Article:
After a promising debut with “Shadow of the Vampire,” director E. Elias Merhige stumbles in his transition to a more traditional thriller — delivering a plodding and familiar “cop sees what the killer sees” riff that plays like a poorly inflated “The X-Files” episode. With minimal star power and a somewhat convoluted premise, “Suspect Zero” registers closer to its titular digit than Bo Derek territory on a 1-to-10 scale, and appears destined for a brief theatrical life, with better prospects of tracking down business in ancillary venues.
Starting with the “Blair Witch”-y appearance of its signature image — a zero with a nil slash through it — there’s little that feels fresh about this project, which begins earnestly enough but exhausts too much time building toward a “reveal” that’s actually in its trailer.
In a straight leading man turn unlike his shadier roles in the company of Neil LaBute, Aaron Eckhart plays discredited FBI agent Thomas Mackelway. Booted from Dallas down to the backwater of New Mexico, he’s almost instantly confronted with a baffling homicide and reunited with his former partner and lover (Carrie-Anne Moss).
Fairly quickly, Mackelway begins to piece together that the perpetrator, Benjamin O’Ryan (Ben Kingsley), is pursuing serial killers and seems to possess some sort of extra-sensory powers. In the midst of their cat-and-mouse game, though, the prey keeps dangling clues, baiting an increasingly frustrated agent tormented by his own rose-colored visions. “You want me to see what you see,” Mackelway says as he sifts through the breadcrumbs.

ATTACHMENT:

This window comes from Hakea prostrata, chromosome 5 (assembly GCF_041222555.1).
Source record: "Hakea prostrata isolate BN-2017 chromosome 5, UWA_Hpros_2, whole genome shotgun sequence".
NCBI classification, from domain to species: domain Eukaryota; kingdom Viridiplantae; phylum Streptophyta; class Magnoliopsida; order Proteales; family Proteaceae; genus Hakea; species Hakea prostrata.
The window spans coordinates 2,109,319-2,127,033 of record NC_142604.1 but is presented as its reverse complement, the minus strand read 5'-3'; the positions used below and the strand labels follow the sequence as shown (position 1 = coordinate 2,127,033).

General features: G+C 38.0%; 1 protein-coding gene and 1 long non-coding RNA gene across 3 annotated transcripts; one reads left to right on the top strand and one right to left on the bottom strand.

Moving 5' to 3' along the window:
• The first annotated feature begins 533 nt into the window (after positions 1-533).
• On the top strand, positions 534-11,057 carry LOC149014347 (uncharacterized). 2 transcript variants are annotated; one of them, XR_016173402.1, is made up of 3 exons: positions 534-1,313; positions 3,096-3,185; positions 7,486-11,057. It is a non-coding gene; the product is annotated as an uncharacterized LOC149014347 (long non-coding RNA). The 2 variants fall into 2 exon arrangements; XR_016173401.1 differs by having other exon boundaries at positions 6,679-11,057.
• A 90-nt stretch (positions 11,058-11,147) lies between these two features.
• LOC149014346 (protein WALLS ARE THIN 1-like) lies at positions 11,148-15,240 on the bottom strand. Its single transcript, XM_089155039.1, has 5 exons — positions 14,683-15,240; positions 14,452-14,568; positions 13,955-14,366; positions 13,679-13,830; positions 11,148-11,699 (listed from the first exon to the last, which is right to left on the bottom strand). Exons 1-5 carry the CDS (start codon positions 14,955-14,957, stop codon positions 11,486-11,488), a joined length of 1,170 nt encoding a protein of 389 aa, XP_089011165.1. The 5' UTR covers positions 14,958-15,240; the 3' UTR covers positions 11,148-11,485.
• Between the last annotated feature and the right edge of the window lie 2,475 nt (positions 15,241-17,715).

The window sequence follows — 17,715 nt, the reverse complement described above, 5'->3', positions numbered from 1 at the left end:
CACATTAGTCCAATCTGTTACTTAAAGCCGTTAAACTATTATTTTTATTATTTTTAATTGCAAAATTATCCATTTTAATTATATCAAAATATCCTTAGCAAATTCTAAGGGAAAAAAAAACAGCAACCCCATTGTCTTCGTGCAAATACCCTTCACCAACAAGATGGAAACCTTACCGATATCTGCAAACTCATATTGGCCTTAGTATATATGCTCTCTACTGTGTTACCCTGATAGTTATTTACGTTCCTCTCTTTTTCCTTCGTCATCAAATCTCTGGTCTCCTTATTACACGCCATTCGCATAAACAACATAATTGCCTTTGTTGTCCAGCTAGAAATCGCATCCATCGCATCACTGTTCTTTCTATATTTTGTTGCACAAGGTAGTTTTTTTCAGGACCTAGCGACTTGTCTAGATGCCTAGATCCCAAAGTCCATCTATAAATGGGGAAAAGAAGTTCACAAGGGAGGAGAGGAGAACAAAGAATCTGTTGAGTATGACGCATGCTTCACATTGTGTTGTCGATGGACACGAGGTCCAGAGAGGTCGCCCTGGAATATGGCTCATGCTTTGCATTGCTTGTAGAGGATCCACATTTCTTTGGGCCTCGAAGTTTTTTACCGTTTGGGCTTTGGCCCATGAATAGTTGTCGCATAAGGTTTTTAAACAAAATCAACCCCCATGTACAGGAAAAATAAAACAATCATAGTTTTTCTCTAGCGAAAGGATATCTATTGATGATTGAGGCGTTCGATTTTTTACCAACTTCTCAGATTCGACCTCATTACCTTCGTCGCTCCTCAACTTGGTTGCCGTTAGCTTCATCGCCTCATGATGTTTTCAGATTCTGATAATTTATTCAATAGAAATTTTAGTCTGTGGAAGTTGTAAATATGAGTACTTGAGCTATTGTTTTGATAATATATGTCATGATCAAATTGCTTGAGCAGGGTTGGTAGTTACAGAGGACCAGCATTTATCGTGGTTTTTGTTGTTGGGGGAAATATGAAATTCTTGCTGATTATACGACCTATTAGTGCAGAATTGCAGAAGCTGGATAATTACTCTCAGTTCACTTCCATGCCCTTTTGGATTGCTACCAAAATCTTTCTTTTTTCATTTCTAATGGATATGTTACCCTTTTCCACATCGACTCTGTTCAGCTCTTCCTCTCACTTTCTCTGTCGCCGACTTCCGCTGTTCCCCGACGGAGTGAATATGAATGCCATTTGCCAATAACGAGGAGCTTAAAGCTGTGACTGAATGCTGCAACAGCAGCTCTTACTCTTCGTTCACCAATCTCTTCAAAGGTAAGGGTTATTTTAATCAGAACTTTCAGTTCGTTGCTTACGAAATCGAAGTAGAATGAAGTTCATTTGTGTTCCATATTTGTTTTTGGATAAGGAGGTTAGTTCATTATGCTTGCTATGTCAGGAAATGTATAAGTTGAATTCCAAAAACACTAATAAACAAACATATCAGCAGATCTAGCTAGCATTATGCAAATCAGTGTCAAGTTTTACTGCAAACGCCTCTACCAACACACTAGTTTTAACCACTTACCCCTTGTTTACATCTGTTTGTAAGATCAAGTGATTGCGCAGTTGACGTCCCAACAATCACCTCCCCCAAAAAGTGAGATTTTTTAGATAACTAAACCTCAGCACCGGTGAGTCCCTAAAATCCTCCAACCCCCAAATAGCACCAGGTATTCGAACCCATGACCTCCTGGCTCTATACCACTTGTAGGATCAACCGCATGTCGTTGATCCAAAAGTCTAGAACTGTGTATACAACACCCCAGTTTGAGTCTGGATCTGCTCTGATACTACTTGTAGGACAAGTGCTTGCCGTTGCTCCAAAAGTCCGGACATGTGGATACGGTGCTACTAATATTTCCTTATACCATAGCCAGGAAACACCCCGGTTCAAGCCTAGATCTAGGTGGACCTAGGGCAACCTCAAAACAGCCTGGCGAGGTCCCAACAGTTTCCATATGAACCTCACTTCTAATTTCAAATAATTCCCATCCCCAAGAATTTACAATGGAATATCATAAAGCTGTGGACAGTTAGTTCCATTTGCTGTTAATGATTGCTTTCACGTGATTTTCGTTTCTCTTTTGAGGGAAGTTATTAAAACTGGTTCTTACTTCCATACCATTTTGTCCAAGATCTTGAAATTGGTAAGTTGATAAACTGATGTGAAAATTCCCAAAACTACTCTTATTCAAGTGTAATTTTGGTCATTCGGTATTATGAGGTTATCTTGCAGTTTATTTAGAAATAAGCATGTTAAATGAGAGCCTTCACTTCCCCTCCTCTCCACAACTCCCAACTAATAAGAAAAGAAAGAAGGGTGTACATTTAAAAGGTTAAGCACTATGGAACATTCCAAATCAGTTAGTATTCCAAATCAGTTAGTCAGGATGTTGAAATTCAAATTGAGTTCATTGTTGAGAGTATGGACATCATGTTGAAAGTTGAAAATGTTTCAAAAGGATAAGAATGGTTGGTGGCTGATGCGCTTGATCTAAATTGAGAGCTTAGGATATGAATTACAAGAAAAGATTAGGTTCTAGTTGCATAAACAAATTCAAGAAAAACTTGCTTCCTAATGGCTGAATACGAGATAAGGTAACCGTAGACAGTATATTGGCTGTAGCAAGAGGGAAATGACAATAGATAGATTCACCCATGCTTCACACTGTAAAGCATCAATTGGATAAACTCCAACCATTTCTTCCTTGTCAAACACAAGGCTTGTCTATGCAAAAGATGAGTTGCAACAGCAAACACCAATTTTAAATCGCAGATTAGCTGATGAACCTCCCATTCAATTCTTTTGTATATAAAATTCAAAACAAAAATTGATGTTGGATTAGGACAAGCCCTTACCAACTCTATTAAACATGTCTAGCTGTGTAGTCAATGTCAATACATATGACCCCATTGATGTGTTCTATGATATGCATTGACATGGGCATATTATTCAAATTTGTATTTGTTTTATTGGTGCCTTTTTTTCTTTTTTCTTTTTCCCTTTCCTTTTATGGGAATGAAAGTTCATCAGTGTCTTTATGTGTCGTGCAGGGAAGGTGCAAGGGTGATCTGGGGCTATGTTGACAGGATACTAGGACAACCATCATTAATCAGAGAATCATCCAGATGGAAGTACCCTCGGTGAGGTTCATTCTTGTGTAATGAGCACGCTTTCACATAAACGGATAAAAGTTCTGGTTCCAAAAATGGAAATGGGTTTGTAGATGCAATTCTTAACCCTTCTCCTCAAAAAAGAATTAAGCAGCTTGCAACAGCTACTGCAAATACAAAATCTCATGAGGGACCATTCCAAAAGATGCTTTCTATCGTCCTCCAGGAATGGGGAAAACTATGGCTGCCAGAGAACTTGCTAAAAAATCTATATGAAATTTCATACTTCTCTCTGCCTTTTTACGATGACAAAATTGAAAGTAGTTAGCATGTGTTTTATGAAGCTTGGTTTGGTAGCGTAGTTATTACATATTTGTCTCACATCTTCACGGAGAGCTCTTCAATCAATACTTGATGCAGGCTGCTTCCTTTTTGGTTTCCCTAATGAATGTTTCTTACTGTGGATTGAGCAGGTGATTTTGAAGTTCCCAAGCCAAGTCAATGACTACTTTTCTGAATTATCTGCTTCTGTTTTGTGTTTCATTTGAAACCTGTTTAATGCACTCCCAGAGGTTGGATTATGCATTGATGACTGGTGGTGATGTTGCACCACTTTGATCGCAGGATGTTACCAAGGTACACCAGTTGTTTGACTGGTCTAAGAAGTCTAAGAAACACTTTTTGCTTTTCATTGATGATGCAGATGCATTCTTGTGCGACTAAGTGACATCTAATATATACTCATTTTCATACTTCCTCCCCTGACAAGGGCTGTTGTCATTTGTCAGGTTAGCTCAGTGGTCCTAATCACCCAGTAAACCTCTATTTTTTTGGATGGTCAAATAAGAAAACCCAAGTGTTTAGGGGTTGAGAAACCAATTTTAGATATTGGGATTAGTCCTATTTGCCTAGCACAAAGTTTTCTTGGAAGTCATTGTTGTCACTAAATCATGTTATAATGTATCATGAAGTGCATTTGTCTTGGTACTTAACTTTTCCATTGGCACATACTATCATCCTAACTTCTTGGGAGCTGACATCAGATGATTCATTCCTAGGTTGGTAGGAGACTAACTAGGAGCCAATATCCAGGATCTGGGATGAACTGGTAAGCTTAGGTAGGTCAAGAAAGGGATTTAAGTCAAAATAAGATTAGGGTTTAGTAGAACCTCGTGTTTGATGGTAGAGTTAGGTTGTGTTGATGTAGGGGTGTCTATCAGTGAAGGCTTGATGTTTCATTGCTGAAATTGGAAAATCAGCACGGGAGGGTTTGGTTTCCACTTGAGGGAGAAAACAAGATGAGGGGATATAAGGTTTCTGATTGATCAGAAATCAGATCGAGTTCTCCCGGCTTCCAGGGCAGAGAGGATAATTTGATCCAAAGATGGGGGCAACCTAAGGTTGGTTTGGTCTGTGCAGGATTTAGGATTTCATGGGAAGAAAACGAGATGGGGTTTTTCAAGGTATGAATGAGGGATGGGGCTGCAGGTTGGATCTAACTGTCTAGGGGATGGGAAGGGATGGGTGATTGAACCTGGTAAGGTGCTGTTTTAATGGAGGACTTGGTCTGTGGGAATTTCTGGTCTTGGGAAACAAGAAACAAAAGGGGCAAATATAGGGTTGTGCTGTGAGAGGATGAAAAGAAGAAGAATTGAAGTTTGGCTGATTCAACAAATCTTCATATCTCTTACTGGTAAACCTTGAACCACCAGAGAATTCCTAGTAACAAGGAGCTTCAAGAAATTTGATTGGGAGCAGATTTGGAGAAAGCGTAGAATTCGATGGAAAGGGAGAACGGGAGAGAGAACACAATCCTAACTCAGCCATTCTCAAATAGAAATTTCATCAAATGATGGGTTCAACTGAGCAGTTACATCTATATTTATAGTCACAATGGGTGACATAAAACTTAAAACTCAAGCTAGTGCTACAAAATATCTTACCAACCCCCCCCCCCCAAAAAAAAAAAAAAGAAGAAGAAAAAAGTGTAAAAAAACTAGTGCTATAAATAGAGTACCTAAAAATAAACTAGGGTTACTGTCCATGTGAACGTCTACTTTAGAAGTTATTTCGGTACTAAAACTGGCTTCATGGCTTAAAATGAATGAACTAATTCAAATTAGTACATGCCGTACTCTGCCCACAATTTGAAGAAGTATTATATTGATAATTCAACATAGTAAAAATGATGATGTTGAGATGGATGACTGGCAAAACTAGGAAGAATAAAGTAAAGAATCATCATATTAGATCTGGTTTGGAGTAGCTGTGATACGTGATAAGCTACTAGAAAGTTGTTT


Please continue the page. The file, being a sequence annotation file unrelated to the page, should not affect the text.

Shown at first through dizzyingly extreme close-ups, Kingsley has the crazed look of a man experiencing the tortures of the damned, and with its eerie music and seemingly disconnected string of killings, pic sustains interest for a brief while.
The pacing, however, creeps along too slowly, with a stale emphasis on gauzy images as Mackelway and O’Ryan “see” events — a poor man’s version of ground trodden by “Red Dragon” as well as its earlier (and better) incarnation, “Manhunter.” Merhige rightfully won praise for his visual style on “Vampire,” but here the various gimmicks do little to advance the story.
Nor does the narrative do an especially good job of developing and focusing in on the intriguing idea of “suspect zero,” a serial killer who follows no discernible pattern and thus might be responsible for an inordinate number of those missing faces on milk cartons. At times, in fact, the story feels like two movies compacted into one, either of which might have been more satisfying on its own.
For the most part, “Suspect Zero” is structured as a two-character piece, with Moss barely along for the ride, and one of her “The Matrix” series co-stars, Harry Lennix, cast in the highly predictable role of Mackelway’s overly hostile boss, huffily snapping orders about making progress, pronto.
Merhige does exercise admirable restraint in depicting the slayings, which manage to convey a sense of grisliness without being excessively graphic.
Indeed, the only real overkill resides in the credits, featuring no fewer than 11 producers, including a half-dozen exec producers. Notably, the listed contributors also prominently cite a “remote viewing” consultant, who, one would think, should have foreseen at least some of these deficiencies coming.